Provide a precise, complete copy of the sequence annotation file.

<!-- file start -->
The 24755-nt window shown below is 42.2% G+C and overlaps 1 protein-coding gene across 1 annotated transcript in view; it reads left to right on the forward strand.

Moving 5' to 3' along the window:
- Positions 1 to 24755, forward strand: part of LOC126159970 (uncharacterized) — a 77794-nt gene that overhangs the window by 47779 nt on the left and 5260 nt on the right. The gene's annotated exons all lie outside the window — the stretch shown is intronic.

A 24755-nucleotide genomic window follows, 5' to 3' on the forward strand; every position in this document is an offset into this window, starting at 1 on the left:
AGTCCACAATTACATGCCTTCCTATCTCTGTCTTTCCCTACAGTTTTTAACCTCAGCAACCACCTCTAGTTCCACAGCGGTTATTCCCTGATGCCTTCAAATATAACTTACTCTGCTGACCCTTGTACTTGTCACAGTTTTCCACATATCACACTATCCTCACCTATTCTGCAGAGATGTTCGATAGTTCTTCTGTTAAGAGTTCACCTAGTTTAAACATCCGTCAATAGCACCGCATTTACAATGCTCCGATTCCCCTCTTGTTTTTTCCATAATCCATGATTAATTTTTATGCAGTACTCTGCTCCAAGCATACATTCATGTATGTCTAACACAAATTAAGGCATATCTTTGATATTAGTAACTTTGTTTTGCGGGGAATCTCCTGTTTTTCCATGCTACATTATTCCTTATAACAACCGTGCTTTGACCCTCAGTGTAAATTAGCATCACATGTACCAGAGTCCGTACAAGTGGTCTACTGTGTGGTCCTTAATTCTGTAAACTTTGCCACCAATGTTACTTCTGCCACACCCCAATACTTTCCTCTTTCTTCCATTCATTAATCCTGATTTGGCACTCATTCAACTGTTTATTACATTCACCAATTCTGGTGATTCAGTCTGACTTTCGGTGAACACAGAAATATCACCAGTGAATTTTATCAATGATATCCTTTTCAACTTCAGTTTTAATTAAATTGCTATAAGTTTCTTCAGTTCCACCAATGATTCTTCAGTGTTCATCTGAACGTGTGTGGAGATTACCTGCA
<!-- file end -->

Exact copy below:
The 24755-nt window shown below is 42.2% G+C and overlaps 1 protein-coding gene across 1 annotated transcript in view; it reads left to right on the forward strand.

Moving 5' to 3' along the window:
- Positions 1 to 24755, forward strand: part of LOC126159970 (uncharacterized) — a 77794-nt gene that overhangs the window by 47779 nt on the left and 5260 nt on the right. The gene's annotated exons all lie outside the window — the stretch shown is intronic.

A 24755-nucleotide genomic window follows, 5' to 3' on the forward strand; every position in this document is an offset into this window, starting at 1 on the left:
AGTCCACAATTACATGCCTTCCTATCTCTGTCTTTCCCTACAGTTTTTAACCTCAGCAACCACCTCTAGTTCCACAGCGGTTATTCCCTGATGCCTTCAAATATAACTTACTCTGCTGACCCTTGTACTTGTCACAGTTTTCCACATATCACACTATCCTCACCTATTCTGCAGAGATGTTCGATAGTTCTTCTGTTAAGAGTTCACCTAGTTTAAACATCCGTCAATAGCACCGCATTTACAATGCTCCGATTCCCCTCTTGTTTTTTCCATAATCCATGATTAATTTTTATGCAGTACTCTGCTCCAAGCATACATTCATGTATGTCTAACACAAATTAAGGCATATCTTTGATATTAGTAACTTTGTTTTGCGGGGAATCTCCTGTTTTTCCATGCTACATTATTCCTTATAACAACCGTGCTTTGACCCTCAGTGTAAATTAGCATCACATGTACCAGAGTCCGTACAAGTGGTCTACTGTGTGGTCCTTAATTCTGTAAACTTTGCCACCAATGTTACTTCTGCCACACCCCAATACTTTCCTCTTTCTTCCATTCATTAATCCTGATTTGGCACTCATTCAACTGTTTATTACATTCACCAATTCTGGTGATTCAGTCTGACTTTCGGTGAACACAGAAATATCACCAGTGAATTTTATCAATGATATCCTTTTCAACTTCAGTTTTAATTAAATTGCTATAAGTTTCTTCAGTTCCACCAATGATTCTTCAGTGTTCATCTGAACGTGTGTGGAGATTACCTGCA